How to Stop the Stigma of Dementia and Alzheimer’s Disease

August 09, 2017

How to stop the stigma of dementia and Alzheimer’s disease?

  1. Understand and share the facts
  2. Empathize
  3. Be open and never be discouraged to speak out
  4. Stand against stigma

Alzheimer’s and dementia caregivers in Chicago can attest to the fact that both the illness and the symptoms come attached with stigma. Patients with dementia are people who need help rather than shaming; they deserve to be taken care of than ignored.

As Seth Rogen once said in his speech to the Senate Appropriations Subcommittee on Labor, Health and Human Services,

“Americans whisper the world ‘Alzheimer’s’ because their government whispers the word ‘Alzheimer’s’, and although a whisper is better than silence that the Alzheimer’s community has been facing for decades, it’s still not enough. It needs to be yelled and screamed to the point that it finally gets the attention and the funding that it deserves and needs.”

So how do we stop the stigma? Patients, caregivers, family members, and friends alike should practice these tips to make the world a better place for those living with dementia or Alzheimer’s disease.

 

Understand and share the facts

What mainly makes the stigma of mental illnesses is misconception. For one thing, most people thing dementia and Alzheimer’s are the same thing. The truth of the matter is that dementia is the symptom, often caused by Alzheimer’s disease. However it can also be caused by other disorders such as Parkinson’s disease and Vascular dementia. In addition, the extent of dementia varies from person to person.

To stop the stigma over Alzheimer’s, people need to understand the facts: what really this illness is, its symptoms, conditions, stages, and even those risks that could lead to such illness. It also helps that you share articles about it through your social media accounts to spread awareness. More importantly, it’s important to spread awareness of how to recognize early signs of dementia and how to prevent it early on.

Empathize

To understand someone who is affected by dementia or Alzheimer’s, one should also practice empathy. Whether you’re a home caregiver or a friend, listen. Listen to what the patient has to say and communicate with them as often as you can. Because the thing is, a dementia or an Alzheimer’s patient also needs someone to talk to, someone who’d listen to them. It may be easier to simply cast them off, but this does not help the patient.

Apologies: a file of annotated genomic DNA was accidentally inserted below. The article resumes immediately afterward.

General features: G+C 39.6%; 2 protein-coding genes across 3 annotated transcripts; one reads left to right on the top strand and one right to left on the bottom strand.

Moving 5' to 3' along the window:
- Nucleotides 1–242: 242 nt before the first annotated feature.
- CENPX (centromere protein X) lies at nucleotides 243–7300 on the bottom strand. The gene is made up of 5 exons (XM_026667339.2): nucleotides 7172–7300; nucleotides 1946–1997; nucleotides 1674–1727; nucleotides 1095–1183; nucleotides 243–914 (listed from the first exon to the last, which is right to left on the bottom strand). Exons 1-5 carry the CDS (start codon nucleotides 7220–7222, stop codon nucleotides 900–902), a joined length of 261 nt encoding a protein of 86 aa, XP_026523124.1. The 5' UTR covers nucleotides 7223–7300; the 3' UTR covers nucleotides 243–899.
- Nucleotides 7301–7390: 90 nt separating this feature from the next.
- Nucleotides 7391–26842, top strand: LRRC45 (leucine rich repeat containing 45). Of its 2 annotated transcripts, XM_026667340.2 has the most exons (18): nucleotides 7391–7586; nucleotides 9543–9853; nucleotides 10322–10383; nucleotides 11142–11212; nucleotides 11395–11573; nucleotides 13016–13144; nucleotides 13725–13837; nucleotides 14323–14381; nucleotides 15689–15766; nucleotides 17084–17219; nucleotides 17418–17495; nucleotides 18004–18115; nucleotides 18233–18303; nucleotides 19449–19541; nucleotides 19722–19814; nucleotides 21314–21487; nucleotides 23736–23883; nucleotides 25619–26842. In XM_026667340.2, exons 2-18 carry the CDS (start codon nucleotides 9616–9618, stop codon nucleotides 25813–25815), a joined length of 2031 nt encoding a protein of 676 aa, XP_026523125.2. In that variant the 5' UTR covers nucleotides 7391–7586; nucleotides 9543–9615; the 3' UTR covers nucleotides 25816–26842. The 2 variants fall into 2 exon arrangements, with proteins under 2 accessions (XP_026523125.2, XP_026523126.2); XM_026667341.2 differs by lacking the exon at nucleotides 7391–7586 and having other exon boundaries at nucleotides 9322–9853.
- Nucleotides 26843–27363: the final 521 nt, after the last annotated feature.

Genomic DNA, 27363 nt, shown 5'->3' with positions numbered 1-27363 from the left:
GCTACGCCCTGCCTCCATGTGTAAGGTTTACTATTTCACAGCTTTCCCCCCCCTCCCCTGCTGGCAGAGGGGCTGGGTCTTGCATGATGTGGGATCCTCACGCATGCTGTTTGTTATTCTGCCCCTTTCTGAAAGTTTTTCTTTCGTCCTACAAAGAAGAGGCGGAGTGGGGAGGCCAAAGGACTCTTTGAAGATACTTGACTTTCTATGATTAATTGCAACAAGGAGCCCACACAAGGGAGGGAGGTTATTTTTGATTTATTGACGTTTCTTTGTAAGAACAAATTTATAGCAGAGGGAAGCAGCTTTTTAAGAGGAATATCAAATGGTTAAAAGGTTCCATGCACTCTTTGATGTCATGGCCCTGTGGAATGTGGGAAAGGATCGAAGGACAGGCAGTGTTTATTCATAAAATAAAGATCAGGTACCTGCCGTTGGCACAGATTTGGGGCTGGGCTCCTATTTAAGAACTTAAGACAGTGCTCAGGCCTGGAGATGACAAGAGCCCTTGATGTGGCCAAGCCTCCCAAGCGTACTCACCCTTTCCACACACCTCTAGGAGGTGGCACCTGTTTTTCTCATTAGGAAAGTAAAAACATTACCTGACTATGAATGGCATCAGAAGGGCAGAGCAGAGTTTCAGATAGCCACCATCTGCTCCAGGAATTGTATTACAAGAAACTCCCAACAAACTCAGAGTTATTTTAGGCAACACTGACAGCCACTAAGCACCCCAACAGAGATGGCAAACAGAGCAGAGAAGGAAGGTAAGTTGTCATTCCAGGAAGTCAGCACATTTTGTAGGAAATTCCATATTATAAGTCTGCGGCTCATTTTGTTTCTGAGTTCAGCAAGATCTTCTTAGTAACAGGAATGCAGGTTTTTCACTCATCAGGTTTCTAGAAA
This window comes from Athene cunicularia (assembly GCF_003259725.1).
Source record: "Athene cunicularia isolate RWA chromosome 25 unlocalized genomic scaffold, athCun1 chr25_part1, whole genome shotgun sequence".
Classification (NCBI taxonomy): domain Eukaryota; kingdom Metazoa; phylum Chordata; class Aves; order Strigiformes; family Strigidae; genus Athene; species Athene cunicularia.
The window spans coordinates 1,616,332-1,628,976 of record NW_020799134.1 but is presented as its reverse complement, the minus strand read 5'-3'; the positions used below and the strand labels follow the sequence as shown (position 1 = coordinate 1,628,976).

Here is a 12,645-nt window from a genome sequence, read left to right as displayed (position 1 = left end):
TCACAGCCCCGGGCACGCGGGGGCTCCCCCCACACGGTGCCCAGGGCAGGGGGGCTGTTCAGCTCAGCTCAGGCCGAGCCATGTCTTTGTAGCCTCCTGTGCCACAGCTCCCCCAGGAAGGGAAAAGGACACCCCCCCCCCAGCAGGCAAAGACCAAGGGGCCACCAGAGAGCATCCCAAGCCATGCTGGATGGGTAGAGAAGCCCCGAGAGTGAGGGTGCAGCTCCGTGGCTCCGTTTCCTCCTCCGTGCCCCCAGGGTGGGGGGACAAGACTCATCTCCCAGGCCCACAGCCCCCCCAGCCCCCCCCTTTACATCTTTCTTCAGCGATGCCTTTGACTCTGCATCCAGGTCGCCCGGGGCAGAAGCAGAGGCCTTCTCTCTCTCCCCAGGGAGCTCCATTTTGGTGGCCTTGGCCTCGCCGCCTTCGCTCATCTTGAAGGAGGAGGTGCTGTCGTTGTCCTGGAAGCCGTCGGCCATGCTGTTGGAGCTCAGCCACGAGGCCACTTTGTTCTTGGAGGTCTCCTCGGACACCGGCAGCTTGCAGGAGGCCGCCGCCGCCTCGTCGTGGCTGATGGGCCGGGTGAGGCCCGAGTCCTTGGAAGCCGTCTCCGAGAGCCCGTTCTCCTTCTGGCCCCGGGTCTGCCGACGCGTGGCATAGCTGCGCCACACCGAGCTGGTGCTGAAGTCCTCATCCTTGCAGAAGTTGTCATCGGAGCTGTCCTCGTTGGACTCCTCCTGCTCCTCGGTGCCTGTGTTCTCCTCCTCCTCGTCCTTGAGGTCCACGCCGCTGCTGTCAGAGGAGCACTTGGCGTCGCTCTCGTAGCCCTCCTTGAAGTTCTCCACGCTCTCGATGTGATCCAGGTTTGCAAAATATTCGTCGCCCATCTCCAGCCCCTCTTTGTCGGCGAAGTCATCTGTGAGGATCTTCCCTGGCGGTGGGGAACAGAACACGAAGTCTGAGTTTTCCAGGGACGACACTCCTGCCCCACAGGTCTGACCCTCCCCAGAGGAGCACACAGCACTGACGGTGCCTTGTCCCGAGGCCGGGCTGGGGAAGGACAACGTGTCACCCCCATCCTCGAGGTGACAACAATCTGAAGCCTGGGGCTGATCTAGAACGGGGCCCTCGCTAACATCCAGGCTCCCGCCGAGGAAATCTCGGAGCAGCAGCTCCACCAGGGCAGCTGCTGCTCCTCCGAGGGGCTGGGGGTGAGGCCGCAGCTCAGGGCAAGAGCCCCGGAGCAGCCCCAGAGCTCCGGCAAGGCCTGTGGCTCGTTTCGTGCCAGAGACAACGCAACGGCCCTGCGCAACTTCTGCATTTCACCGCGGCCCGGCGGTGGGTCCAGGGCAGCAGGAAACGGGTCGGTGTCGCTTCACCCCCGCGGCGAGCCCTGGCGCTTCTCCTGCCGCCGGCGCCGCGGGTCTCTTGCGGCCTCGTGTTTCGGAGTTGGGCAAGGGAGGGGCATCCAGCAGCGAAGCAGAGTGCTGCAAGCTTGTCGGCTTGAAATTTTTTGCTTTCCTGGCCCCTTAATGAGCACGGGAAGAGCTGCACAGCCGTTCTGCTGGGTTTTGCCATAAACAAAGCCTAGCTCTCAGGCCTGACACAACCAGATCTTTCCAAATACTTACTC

As certain studies show, socialization helps reduce the symptoms of dementia.

Be open and never be discouraged to speak out

There are Alzheimer’s sufferers who have been living their lives without letting the people around them know that they are already suffering from such illness. This may be because they are unaware of what’s happening, or could be due to shame. Either way, elders and other people of all ages should be encouraged to speak about things that bother them, no matter how small. Everyone deserves someone to who’ll lend an ear for them to share their thoughts with.

Stand against stigma

Those who have loved ones such as family members or friends living with Alzheimer’s or dementia have a very powerful voice. You have the ability to raise much awareness because you know how it is, and how much it affects the lives of the patients and their families. You are of importance, and you have to know that.

 

Stigma has been an issue to any sort of mental illness for a while now, and it isn’t helping those who are suffering from dementia or Alzheimer’s. People have to fight it, and to be able to do so – it should start with great understanding and empathy. This way, the sufferers will never be afraid of talking about how they’re going through nor would they feel discriminated.

As Bob Demarco, the creator of Alzheimer’s Reading Room, wrote,

“A lack of social stimulation is harmful for people living with dementia. It exaggerates the impact of the condition, can lead to depression and it encourages the person to withdraw into themselves.”

Help fight stigma; spread dementia and Alzheimer’s awareness.

 

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